IHC was performed with mouse anti-ffluc antibody or isotype control (Novus biological) per published protocols on formalin-fixed paraffin embedded tissues harvested at days 4 or 7 after infusion of labeled MSCs . Total RNA was extracted from tissues at same time points and quantitative real-time PCR was performed on cDNA prepared from RNA with primers specific to ffluc or housekeeping gene TBP (Supplementary Methods).
2.5. Statistical Analyses
Kaplan Meir survival curves were constructed and values calculated using MedCalc Software (Mariakerke, Belgium).
3. Results and Discussion
3.1. Single Infusion of MSCs Significantly Improves Survival in Lethally Irradiated Mice
Both the cloned MSC cell lines and primary MSCs were characterized for their ability to differentiate to adipogenic, chondrogenic, and osteogenic lineage by appropriate differentiation assays (Supplementary Figure 1). To assess the survival benefit of MSC infusion after hematopoietic injury from ionizing radiation, we first determined a suitable dose of radiation, which is lethal to most of the recipients when an X-ray irradiator (RS2000) was used. By administering increasing doses of radiation (starting at 600 cGy and increasing in increments of 100 cGy), it was determined that there was almost universal fatality at doses 700 cGy and higher when no specific therapeutic intervention was performed other than supportive care. Hence studies to determine efficacy of MSC infusion were performed at 700 cGy dose (Figure 1(a)). Mice that received 700 cGy of radiation were then treated with one of the following interventions: (1) single infusion of clonal MSC cells (mixture of 5 MSC cell lines in equal ratio, hence forth referred to as cMSC at total dose of cells, ) (2) primary MSC (p MSC, at a dose of cells, ), or (3) 100 μL of PBS (). As shown in Figure 1(b), animals receiving either cMSC or pMSC had significantly improved survival when compared to the control PBS only group ( and 0.041, resp.) at the end of 7 weeks after radiation and cell infusion.
3.2. MSCs Are Rapidly Cleared after Infusion
Although MSCs have shown promise to aid tissue repair in several clinical scenarios of tissue injury, the mechanistic basis of this beneficial effect remains unclear. Whole-organism imaging modalities including radio-isotype labeling [18–20], magnetic resonance imaging (MRI) [21, 22], and in vivo bioluminescence imaging (BLI) [23–25] have been used to determine the spatial and temporal distribution patterns of infused MSCs in different organs. These studies have generally shown that most of the infused cells are trapped in the lungs after systemic intravenous infusion and a small proportion is detectable in the target organs at various later time points. We hence attempted to determine the spatial distribution and kinetics of cMSC after infusion by three separate techniques. The five MSC cell lines were engineered to stably express firefly luciferase (ffluc) by use of lentiviral vectors. We then used bioluminescent imaging after intraperitoneal injection of luciferin substrate to determine tissue distribution of MSCs at specific time points after infusion. As shown in Figure 2(a), strong bioluminescent signals were detected from the chest region starting at 4 hours after infusion. The BLI signals rapidly decreased during the first 24 hours, and no bioluminescent signal was detected at 3 days after infusion. BLI signals were also not detected in any organ outside the thorax at any time point. Given that at least a few thousand cells expressing ffluc are necessary for unequivocal photon signals for BLI, we then attempted to determine the presence of ffluc expressing cells by both immune histochemistry (IHC) and polymerase chain reactions. Ffluc could not be reliably detected in any tissues including lungs by IHC at any time point presumably again due to their distribution across the entire pulmonary vasculature and not as discrete clumps of cells. Using reverse transcription and quantitative PCR, we then analyzed RNA from multiple tissues at three time points after infusion (days 1, 4, and 7) for presence of ffluc mRNA. As shown in Figure 2(b), ffluc was detectable in all animals one day after MSC infusion in the lungs, but mostly undetectable in any other tissue. On days 4 and 7, mRNA were detectable in other tissues also. Interestingly, cardiac and gut tissues showed a progressive increase in the proportion of animals with detectable ffluc transcript. Detection of transcripts using highly sensitive RT-PCR in the absence of BLI or IHC positivity suggests that the signals might arise from unviable cells or cellular debris that redistributed from the lung or from circulating RNA in peripheral blood. Together, these results suggest that most MSCs are passively filtered by the lung and few viable cells are redistributed from the lungs to other tissues after systemic infusion.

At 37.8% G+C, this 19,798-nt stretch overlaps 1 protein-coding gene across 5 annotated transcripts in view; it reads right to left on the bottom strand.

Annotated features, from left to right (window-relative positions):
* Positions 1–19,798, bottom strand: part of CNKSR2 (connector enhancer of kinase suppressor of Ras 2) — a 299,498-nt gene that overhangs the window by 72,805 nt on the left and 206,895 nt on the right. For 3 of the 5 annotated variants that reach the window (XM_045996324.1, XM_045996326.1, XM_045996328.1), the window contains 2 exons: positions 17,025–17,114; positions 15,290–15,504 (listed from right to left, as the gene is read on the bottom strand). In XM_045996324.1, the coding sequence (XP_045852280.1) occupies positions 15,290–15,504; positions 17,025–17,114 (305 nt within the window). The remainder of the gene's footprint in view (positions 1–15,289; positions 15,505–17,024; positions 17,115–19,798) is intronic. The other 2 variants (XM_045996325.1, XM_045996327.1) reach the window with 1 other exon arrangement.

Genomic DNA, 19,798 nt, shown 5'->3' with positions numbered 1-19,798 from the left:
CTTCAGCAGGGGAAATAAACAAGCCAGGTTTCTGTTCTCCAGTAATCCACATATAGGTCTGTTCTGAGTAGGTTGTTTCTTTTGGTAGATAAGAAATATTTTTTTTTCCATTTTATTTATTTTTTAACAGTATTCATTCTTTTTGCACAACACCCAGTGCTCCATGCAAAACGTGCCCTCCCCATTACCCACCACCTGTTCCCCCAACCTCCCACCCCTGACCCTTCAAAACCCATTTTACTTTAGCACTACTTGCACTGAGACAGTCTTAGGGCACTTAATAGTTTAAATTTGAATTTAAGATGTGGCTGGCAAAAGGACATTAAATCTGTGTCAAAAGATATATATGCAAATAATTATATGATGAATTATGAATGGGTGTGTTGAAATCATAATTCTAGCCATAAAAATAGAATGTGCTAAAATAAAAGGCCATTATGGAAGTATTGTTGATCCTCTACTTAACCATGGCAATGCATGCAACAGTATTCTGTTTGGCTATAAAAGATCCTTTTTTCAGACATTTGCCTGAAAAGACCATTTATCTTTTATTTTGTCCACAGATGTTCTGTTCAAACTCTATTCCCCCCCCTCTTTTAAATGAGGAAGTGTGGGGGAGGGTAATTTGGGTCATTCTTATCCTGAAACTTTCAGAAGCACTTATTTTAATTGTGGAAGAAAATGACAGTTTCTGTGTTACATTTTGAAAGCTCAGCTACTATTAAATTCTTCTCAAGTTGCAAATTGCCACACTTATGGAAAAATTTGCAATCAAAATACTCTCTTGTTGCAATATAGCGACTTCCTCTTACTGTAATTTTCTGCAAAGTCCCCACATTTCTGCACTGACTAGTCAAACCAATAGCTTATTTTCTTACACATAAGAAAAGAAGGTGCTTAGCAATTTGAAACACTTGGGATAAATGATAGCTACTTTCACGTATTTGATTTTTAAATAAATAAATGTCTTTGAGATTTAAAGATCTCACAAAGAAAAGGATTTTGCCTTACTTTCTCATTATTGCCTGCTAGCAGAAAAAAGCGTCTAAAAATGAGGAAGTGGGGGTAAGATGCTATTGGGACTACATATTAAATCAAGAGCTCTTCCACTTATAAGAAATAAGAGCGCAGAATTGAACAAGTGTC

In summary, our results show that a single infusion of syngeneic marrow stromal cells (either immortalized cell lines or primary cells) can significantly improve hematopoietic recovery after lethal ionizing radiation in the murine model. These results are in agreement with another recent report from Lange et al. which also reported improved survival of lethally irradiated mice when MSCs are infused . Although concomitant determination of hematopoietic recovery by sampling of peripheral blood at different time points after radiation and MSC infusion would have added further significance to these results, our pilot experiments revealed high mortality from repeated blood sampling in these animals (data not shown) and hence this experimental methodology was abandoned. Given that survival from similar dose range of ionizing radiation has been well documented to depend on hematopoietic recovery [1, 2]; survival alone was felt to be a robust and sufficient end point to study. Results from our study extend these observations by Lange et al.  to show that the infused cells are cleared rapidly by filtration in the lungs with little redistribution to other tissues including bone marrow. Consequently, the benefit of MSC infusion is likely to be indirect, mediated through release of soluble factors either from the MSC themselves or through other cells such as monocytes/macrophages, which interact with the MSCs in the lung. Although MSC infusion is clearly beneficial following ionizing radiation, the mechanistic basis of MSC-induced regeneration in various tissues including hematopoietic tissues remains unknown. Understanding the biological pathways would help to further improve efficacy of MSC-based therapeutics.